Restoring Helios 44 – CLA tutorial by Tomas Glavina
Chapter II – disassembling aperture ring
Step 1. Removing infinity adjustment shim
It is time to move to the front part of the lens, which is in fact the optical block. We will not open the optical part, but we need to remove preset and aperture rings in order to clean and re-lubricate them. To start, simply remove infinity adjustment ring. If you can’t grab it, try using tweezers.
Step 2. Removing aperture ring housing
Continue by removing three small screws and put them somewhere safe. Removing those very small screws might be challenging, especially if someone tried that before and damaged the head grooves. Do not apply too much force, since you can break them. Use a drop or two of the deep penetration oil or rust screw release and give it some time to make its magic.
Step 3. Remove the screw from the aperture helicoid which serves as a limiter.
Step 4. Removing aperture coupling screw
Gently remove the screw that couples inner aperture ring, with the helicoid. Before you do so, fully open the aperture. Notice that there is another groove on the opposite side of the helicoid but no screw. In order to avoid confusion when resembling this part, mark the groove with the screw. You can also mark the screw position inside the groove (height) in which it travels or you can count the number of turns while removing the aperture helicoid, whatever works best for you. On this particular lens, there is quite generous tolerance in this regard, meaning that you can’t do much wrong when trying to put aperture helicoid back, but it is a good idea to build a marking routine in general.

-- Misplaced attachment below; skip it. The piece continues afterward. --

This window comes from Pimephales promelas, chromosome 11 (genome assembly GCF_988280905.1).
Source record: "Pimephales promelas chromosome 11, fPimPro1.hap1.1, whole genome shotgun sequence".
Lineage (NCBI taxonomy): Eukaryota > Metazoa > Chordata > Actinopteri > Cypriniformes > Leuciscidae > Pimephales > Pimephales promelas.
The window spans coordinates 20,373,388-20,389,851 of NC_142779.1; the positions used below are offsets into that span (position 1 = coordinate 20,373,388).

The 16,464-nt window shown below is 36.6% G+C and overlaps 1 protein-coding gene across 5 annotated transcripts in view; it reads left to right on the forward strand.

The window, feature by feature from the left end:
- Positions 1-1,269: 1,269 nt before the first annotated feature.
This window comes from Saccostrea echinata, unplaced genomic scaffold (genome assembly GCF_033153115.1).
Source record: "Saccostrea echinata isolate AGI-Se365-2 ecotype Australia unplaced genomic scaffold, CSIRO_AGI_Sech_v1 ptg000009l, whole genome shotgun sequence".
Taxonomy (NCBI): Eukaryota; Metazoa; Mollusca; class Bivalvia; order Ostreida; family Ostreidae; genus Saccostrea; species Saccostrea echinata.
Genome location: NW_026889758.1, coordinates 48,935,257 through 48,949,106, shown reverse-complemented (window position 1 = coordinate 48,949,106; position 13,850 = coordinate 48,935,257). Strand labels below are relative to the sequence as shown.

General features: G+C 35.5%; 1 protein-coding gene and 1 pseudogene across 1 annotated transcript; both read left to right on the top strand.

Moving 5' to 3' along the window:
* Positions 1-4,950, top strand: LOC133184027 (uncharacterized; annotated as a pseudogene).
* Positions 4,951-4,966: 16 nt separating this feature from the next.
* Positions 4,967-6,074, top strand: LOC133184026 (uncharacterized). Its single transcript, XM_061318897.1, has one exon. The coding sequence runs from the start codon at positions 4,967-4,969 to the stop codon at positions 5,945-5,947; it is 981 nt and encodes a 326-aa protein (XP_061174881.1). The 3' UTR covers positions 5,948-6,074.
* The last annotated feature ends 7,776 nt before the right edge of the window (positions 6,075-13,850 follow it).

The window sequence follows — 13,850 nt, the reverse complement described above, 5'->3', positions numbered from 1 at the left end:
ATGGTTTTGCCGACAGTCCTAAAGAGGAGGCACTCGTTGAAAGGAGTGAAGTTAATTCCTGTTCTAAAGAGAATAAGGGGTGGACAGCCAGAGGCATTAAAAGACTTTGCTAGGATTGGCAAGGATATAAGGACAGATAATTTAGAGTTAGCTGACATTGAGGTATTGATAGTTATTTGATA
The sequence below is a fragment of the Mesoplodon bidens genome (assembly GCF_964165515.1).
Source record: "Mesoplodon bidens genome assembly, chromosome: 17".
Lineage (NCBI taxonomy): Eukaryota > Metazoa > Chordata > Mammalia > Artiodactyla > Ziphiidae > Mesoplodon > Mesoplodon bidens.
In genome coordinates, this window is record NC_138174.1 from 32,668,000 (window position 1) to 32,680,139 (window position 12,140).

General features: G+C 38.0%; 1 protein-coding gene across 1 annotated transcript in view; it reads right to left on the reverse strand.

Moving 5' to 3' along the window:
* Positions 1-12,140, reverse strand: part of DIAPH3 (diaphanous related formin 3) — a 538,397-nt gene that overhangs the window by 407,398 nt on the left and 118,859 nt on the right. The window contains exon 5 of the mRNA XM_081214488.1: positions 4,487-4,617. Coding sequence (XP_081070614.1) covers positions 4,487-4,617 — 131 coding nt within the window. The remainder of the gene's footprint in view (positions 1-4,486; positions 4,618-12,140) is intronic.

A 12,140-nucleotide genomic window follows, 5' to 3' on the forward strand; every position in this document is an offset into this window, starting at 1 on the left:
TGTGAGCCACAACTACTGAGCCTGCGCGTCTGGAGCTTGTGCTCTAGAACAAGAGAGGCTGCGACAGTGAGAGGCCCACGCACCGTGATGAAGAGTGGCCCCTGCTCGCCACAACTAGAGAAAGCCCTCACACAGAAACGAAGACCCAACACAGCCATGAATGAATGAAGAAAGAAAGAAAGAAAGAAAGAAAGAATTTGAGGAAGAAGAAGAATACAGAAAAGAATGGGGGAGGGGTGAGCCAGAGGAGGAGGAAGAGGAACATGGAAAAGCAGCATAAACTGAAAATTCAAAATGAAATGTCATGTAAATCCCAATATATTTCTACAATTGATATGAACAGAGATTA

Step 5. Removing aperture helicoid
Step 6. Removing the lever and the roller (serving as a click stopper) on the preset ring
There is however one last thing to remove in order to fully re-lubricate the lens.
Step 8. Removing aperture preset ring
Turn the preset ring CCW, use that big screw for better grip. By doing so, the ring that holds it in place should start to unscrew too. Depending on the state of the old grease, this can be difficult to do. Use latex gloves for the better grip, and if it doesn’t help put few drops of deep penetrating oil, screw remover or other similar product and wait until it helps.
You have now properly disassembled the lens and we can proceed with cleaning, re-lubricating and re-assembling. As I promised, we didn’t touch optical block itself. In one of the future tutorial, we will show you how to open it and clean it, with all possible warnings about the damage that you can cause, but since this particular lens had good optics, there wasn’t need to do it.
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